The complex effects of the slow-releasing hydrogen sulfide donor GYY4137 in a model of acute joint inflammation and in human cartilage cells.
Bottom Line: We have now assessed the effect of GYY4137 (a slow-releasing H2 S donor) on lipopolysaccharide (LPS)-evoked release of inflammatory mediators from human synoviocytes (HFLS) and articular chondrocytes (HAC) in vitro.In the CFA-treated mouse, GYY4137 (50 mg/kg, i.p.) injected 1 hr prior to CFA increased knee joint swelling while an anti-inflammatory effect, as demonstrated by reduced synovial fluid myeloperoxidase (MPO) and N-acetyl-β-D-glucosaminidase (NAG) activity and decreased TNF-α, IL-1β, IL-6 and IL-8 concentration, was apparent when GYY4137 was injected 6 hrs after CFA.GYY4137 was also anti-inflammatory when given 18 hrs after CFA.
Affiliation: Pharmaceutical Science Research Division, King's College London, London, England.Show MeSH
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Mentions: GYY4137 (50 mg/kg, i.p.) or saline was administered to mice either 1 hr before or 6 or 18 hrs after intra-articular injection of CFA. In all cases, animals were killed 24 hrs after CFA injection. Saline did not cause knee joint swelling at any time-point of injection (data not shown). Pre-treatment (1 hr) of animals with GYY4137 resulted in a significant increase in CFA-induced knee joint swelling (Fig. 6A) without any change in synovial fluid MPO activity (Fig. 6B). In contrast, injection of GYY4137 18 hrs after CFA reduced knee joint swelling (Fig. 6C) and also decreased synovial fluid MPO activity (Fig. 6D). Administration of GYY4137 6 hrs after intra-articular injection of CFA did not affect knee joint diameter (Fig. 7A), but did significantly reduce synovial fluid MPO activity (Fig. 7B) and NAG (Fig. 7C), TNF-α (Fig. 7D), IL-1β (Fig. 7E), IL-6 (Fig. 7F) and IL-8 (Fig. 7G) concentrations. Intriguingly, despite the apparent inability of GYY4137 administered 6 hrs after CFA injection to affect knee joint swelling, evidence of reduced neutrophil infiltration and inflammation was also apparent upon histological examination of treated knee joints (Fig. 8).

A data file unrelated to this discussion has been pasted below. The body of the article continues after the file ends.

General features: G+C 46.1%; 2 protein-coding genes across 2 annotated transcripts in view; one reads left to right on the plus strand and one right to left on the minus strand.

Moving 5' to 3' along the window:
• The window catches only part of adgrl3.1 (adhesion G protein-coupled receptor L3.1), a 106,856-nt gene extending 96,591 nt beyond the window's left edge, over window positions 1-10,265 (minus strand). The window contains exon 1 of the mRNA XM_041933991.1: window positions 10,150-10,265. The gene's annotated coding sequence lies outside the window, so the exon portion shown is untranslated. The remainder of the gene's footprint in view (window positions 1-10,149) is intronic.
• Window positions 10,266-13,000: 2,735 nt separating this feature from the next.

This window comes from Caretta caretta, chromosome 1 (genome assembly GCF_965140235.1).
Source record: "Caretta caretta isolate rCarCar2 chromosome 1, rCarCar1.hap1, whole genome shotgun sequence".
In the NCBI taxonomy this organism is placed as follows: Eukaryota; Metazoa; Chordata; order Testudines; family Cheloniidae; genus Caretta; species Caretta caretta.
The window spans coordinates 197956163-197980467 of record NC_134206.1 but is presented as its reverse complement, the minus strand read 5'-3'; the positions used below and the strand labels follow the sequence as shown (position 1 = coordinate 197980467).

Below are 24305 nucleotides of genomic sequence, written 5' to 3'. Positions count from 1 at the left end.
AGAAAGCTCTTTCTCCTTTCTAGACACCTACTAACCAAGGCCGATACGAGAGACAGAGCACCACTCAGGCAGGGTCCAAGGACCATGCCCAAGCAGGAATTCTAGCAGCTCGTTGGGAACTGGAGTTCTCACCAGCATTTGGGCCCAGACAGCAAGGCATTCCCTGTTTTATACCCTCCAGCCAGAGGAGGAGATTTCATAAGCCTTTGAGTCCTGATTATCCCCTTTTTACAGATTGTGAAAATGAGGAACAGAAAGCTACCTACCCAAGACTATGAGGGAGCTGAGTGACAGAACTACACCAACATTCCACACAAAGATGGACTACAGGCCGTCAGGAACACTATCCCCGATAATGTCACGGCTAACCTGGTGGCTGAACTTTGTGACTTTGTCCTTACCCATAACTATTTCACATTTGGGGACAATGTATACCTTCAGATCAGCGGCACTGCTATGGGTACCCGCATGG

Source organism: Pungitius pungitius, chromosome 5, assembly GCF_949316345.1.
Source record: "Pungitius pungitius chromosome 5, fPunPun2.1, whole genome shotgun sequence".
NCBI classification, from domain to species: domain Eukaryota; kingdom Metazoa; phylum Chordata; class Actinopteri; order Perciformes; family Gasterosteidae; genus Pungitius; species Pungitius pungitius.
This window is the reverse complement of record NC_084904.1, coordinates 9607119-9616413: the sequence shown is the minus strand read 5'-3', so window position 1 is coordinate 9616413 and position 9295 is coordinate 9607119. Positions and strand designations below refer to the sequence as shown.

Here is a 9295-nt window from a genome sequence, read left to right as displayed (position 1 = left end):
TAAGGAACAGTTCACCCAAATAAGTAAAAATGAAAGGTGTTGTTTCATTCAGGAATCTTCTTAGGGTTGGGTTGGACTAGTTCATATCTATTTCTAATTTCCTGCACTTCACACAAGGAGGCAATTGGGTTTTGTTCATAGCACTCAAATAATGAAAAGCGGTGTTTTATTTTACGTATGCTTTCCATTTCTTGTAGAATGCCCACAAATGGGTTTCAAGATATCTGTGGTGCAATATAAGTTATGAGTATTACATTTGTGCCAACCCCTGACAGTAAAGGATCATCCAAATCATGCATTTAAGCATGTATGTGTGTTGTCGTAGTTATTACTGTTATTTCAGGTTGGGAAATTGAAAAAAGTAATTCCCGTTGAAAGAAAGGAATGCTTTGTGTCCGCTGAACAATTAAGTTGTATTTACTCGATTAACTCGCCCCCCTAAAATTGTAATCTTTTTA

Affiliation: Pharmaceutical Science Research Division, King's College London, London, England.